Social Media for Photographers
With 12 years invested in connecting on social media, first on Twitter and Instagram, then Pinterest and Medium, I’ve learned a few things about engaging online. It’s not that I’ve got it all figured out. The rules keep changing, and each platform is a bit different.
First, let’s sync on the benefits for photographers.
- FEEDBACK. A second set of eyes always helps.
- SUPPORT. Motivational back-up is huge, especially when you need it most.
- IDEAS. How-to guidance and inspiration are powerful from a network perspective.
- ENERGY. Nothing like a group of talented, global friends to fuel action.
When it comes to gaining the long-term benefits, a couple of areas could use focus. Let’s take a look through the lens of connected photographers.
- WILLINGNESS. Not everyone wants to engage, especially creatives/photographers. This can’t be forced or negotiated. Find those who have an interest in connecting.
- TIME. Free time has grown increasingly scarce. Pandemics and changing work demands have changed our daily routines to the point where work and personal time are hard to separate. Social time can be squeezed out.
- AVAILABILITY. I’ve found time slices helpful, 10 minutes at the edges of other activities to browse, connect, and explore.
- TIME ZONES. Global reach is a powerful/exciting aspect of social media, but time zones make it hard to connect in real time. First, let the conversation happen slowly, day over day. Don’t expect a quick response if it’s after midnight on the other end. But you can also engage at times that others are around. The Timebuddy app is a great tool for knowing what time it is in other parts of the world.
- PLACE. In a virtual world, the place is the platform. Photographers should look at focusing on 2 of these at a minimum, and probably no more than 3, to keep some focus:
- Twitter. Ideal for conversation and initial engagement. If you’re just starting, start here.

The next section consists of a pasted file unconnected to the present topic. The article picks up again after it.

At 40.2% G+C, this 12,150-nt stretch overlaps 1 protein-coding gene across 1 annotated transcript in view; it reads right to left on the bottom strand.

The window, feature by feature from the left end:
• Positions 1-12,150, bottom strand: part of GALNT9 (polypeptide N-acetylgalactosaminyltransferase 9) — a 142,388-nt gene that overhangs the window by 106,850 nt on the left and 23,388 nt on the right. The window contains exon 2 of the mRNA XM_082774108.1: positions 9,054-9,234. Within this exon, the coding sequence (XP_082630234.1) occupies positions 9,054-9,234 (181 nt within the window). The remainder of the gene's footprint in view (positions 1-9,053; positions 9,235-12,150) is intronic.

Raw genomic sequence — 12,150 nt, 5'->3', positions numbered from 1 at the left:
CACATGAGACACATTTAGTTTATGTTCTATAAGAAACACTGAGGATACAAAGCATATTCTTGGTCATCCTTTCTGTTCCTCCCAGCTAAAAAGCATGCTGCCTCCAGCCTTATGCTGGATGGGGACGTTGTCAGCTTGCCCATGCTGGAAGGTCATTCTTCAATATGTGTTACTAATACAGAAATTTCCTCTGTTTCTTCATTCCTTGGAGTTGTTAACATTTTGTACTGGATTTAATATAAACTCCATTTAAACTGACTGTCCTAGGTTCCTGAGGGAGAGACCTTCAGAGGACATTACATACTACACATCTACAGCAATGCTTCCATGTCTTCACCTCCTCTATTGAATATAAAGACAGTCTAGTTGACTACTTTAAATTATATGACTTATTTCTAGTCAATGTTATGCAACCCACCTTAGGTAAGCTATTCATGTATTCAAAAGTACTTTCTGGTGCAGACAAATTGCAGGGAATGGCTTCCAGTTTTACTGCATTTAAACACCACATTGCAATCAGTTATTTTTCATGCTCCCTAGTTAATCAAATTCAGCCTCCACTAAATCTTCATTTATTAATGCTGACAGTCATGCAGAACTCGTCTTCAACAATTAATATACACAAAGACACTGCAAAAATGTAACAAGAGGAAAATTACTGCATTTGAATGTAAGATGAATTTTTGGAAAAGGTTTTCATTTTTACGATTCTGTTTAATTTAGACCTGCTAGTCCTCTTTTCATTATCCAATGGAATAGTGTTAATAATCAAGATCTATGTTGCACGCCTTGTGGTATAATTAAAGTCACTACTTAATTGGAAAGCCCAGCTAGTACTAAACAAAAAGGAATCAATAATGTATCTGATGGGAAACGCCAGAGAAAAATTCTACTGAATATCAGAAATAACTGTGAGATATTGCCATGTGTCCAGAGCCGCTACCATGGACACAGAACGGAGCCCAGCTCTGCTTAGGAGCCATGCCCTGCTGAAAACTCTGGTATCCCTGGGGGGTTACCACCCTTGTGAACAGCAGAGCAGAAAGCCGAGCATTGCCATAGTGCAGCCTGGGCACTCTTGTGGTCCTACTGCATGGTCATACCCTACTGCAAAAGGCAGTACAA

- Instagram. Less engaging, but good for portfolios, and sharing your favorites.
- Pinterest. Difficult to engage creators, but a great stream of content for ideas and inspiration.
- Blog (e.g., WordPress – don’t look, you’re on WordPress now!). A personal web space to call home, to create the experience unique to showcase you and your work.
- Facebook. Lots and lots of people. It’s not for me, but maybe for others.
- COMMON GROUND. Overlooked but essential, the best friend groups share a common bond. For photography, it can be a style (e.g. b&w), a category (e.g., nature, portrait, street/lifestyle, fashion), a format (e.g., film, macro, NFT), or even a vibe or mindset (e.g., edgy, tech, newbies, mentoring). While creatives/photographers are likely to resist boundaries and categories, putting focus early here will help create friend groups w/ staying power. Without it, many will drift in and out of conversations, and lose touch. On Twitter, hashtags have often been the rallying point for a group with a common topic/interest.
- RESPECT. Connections will want you to respect personal and community boundaries, such as language (e.g., avoiding excessive f-bombs), repeat asks for time/advice, honoring NSFW limits, not pushing/selling product. In short, there need to be some general rules of engagement. This can be difficult to ferret out, but it’s key.
- TRUST. It takes time to build trust, but a bias for trust (or benefit of the doubt) can allow new friendships to grow more quickly. Being authentic (not hiding behind a persona) is key if engagement is a goal. Be yourself. Have a conversation. What’s going on for you that others might want to know?
- GIVE TO GET. Social interaction and relationships are 2-way streets. Social media is no different. Invest time in the work/challenges of others, and they’ll return the favor, often in ways you hadn’t expected.
- POSITIVE ENERGY. Don’t rant, it kills the buzz.
- COMMITMENT. If you’re going to engage, stay with it. New groups benefit from knowing “who’s in.”
If you look carefully, virtually all of these 9 factors transcend social. They apply just as well to all your relationships, but also networking in bars, tennis clubs, even conferences. The only factor unique to social media may be time zone’s, due to social’s virtual nature and global reach.
There are MANY talented artists, creatives and photographers online, and the numbers keep climbing. It’s incredibly easy to lose track of them. Some focus on the items above should help with that.
Let me know if I missed anything, or if you see it differently.
And of course, let’s connect !
Chris | AmberwoodMedia | Charlotte NC US
This entry was posted on July 31, 2021 by Chris Jones. It was filed under Photography and was tagged with colorado, common ground, engagement, friend groups, friends, humming birds, networking, photography, social media.